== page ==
CAPCIL provides update on new work program
Drug testing debated

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[December 16, 2016]  LINCOLN - On Tuesday, December 13, the Logan County Board's Executive/Personnel Committee held their monthly meeting. This was the first session of the new fiscal year. The committee heard an update from Community Action Partnership of Central Illinois' Katie Alexander on the Strengthening Working Families Initiative (SWFI), a program the county is helping to fund.

Alexander said there are 20 people registered for the first SWFI classes that start January 3. Those registered have to meet certain criteria to qualify for the program.

Alexander handed out a list of the criteria for people entering the program. She said those who "express interest" in the program are asked to "provide 90 days of income" to show they meet "200% of the Federal poverty guidelines." They also "complete the qualification survey, and sign the Client Management Agreement," then "complete the Comprehensive Assessment with their Family Service Worker."

Alexander said a "Self-Sufficiency Matrix" tracks their progress on a scale between "in crisis" and "thriving." The qualification survey asks those interested in the program questions about their employment situation, level of education, housing and financial situations, health status, and how their bills get paid. A final question is, "How much time during the week are you willing to commit to changing your life?"

Alexander asked for some feedback from the board about additional entry criteria.

Committee Vice Chairman Kevin Bateman asked about testing the participants for substance abuse or usage. He said it was a concern he had voiced when the county was voting on whether to give the program funding.

Alexander said they do not do drug testing, but individuals are asked about substance abuse in the comprehensive assessment. Community Action can help refer them to services before they get involved in a program. Alexander said she realizes some could lie, but people often admit to the problem.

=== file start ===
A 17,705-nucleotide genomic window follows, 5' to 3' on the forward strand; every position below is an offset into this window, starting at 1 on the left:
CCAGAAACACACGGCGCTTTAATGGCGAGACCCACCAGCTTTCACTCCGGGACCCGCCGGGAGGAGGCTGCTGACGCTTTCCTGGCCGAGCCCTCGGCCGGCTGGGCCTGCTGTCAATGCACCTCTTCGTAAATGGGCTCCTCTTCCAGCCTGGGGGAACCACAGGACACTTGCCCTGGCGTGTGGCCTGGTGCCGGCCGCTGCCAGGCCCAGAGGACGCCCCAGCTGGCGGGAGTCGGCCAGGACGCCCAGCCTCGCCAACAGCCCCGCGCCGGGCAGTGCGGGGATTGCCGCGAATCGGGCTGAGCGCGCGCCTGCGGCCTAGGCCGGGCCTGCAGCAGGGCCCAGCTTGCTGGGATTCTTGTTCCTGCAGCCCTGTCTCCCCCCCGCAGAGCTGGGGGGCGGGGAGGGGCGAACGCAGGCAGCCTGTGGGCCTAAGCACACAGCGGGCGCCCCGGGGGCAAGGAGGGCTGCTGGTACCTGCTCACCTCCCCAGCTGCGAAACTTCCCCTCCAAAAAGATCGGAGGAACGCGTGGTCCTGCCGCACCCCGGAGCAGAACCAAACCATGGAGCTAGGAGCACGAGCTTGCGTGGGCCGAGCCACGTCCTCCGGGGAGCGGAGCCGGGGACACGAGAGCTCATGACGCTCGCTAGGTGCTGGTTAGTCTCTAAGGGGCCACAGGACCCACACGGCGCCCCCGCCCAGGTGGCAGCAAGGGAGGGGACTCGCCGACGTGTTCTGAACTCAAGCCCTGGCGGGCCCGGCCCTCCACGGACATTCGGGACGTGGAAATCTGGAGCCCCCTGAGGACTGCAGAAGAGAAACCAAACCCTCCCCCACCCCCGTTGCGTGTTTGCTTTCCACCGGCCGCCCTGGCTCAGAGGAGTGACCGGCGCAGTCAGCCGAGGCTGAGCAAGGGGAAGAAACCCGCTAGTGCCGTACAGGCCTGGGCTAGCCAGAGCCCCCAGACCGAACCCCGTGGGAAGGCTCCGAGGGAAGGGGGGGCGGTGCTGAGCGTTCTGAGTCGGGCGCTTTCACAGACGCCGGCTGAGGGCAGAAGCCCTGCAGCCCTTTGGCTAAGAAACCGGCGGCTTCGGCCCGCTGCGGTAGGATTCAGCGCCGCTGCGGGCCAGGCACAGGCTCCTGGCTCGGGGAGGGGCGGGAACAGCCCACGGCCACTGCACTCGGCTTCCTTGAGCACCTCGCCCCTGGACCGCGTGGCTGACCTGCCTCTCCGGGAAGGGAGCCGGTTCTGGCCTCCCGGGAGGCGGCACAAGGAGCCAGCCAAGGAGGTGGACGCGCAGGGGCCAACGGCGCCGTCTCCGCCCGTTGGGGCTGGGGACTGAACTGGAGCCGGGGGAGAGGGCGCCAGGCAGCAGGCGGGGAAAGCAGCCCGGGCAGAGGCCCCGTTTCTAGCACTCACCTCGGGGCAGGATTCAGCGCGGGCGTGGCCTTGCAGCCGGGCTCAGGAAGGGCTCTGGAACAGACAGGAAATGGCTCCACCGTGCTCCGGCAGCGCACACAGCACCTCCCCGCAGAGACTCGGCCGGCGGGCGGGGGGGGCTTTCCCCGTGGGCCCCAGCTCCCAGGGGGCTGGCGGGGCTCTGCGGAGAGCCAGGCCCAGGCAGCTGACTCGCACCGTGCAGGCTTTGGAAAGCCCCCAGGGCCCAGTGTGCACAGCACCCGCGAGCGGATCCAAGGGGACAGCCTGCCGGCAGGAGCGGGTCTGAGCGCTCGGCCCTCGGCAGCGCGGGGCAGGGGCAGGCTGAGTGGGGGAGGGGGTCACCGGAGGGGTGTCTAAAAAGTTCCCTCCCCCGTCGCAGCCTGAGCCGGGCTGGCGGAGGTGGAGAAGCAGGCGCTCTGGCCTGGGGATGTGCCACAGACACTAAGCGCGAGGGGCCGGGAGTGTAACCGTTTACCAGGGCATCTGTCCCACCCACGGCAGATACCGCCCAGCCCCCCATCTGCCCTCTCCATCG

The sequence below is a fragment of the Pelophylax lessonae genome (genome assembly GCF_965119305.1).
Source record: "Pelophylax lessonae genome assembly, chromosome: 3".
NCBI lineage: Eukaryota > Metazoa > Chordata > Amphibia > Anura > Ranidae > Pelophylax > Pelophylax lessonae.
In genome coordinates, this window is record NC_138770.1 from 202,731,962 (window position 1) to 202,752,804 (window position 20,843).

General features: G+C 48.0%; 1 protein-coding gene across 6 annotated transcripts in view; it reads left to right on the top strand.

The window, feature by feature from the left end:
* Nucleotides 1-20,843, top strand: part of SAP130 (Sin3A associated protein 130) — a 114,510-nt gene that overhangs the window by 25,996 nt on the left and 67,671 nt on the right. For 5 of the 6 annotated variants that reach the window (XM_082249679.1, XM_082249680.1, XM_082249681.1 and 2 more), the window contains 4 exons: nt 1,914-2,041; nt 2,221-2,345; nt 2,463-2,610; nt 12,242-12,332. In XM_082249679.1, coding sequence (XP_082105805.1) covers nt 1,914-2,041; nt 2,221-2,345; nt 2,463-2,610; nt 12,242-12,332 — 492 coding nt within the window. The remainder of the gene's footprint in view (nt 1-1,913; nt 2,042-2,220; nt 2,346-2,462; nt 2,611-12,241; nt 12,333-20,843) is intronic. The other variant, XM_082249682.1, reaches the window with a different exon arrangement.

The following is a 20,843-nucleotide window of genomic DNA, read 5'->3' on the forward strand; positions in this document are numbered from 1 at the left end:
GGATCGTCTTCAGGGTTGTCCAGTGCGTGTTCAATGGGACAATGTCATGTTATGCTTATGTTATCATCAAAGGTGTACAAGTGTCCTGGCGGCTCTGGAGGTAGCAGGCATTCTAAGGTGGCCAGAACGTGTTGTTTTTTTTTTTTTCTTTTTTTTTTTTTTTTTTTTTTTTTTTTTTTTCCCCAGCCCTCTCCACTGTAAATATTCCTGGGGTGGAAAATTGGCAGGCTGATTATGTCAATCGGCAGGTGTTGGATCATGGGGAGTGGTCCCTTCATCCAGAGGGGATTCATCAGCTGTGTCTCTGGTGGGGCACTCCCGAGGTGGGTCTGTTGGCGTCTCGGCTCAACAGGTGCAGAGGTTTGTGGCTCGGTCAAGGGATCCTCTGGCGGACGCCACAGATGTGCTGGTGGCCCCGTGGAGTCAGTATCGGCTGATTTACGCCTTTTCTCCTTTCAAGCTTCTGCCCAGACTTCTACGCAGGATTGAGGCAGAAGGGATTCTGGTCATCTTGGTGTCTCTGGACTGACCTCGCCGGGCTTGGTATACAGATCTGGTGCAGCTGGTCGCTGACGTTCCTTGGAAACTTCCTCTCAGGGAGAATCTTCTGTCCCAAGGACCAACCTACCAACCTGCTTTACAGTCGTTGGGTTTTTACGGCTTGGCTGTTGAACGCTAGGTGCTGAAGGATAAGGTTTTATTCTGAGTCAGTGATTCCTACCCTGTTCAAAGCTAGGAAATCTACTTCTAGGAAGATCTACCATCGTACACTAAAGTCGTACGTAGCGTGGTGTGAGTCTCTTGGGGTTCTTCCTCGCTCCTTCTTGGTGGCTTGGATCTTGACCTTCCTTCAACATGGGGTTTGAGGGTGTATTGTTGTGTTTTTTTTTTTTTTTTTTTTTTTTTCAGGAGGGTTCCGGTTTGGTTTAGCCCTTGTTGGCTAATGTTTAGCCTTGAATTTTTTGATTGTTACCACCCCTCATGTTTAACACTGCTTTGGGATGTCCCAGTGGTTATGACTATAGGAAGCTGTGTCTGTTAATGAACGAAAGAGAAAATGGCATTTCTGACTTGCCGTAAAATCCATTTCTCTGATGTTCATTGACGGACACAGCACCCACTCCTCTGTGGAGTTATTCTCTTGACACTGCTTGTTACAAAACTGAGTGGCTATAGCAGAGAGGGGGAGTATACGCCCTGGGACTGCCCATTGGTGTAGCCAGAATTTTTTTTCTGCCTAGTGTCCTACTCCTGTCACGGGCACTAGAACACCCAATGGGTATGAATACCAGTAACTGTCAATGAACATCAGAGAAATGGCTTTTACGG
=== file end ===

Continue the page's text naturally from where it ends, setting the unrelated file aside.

Bateman said he just does not want to spend money to help someone who continues to abuse drugs and "wrecks chances of changing their life." He would like wording in their agreements saying participants may be subject to random drug testing if substance use is suspected. The participants would have to sign an agreement saying they understand they may be tested for drugs.

Committee member Bob Sanders said those who are using drugs may not sign the agreement.

Bateman said those not using drugs would be likely to sign an agreement with no problem, but those using drugs may argue about it.

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Board Chairman Chuck Ruben said he does not want to "micromanage" the program just because the county gave them some funding. He said drug and alcohol abuse are often caused by poor self-perception and if they can get into programs then get a job and see the advantages, that could turn them around. Ruben said he knows people who occasionally use recreational drugs and still function.

Alexander said her experience has been that those using drugs do not make it very far through the classes offered.

Bateman said most employers will not hire someone without doing a drug test. To get the job, they must pass the drug test. He said if someone starts missing classes and drug use is suspected, a signed agreement would allow for drug testing when there is a concern.

Sanders said he does not want someone who is using drugs to take up a spot in the program.

Bateman said he is concerned about recreational drug use who do not think their use is a "big deal." He said getting permission for drug testing is his main suggestion. Bateman said testing positive does not have to mean someone would be automatically kicked out of the program.

Alexander said she would look into this suggestion since she knows many of the people going into trades will be subject to drug testing. For more information on the program, go to https://www. 

[Angela Reiners]

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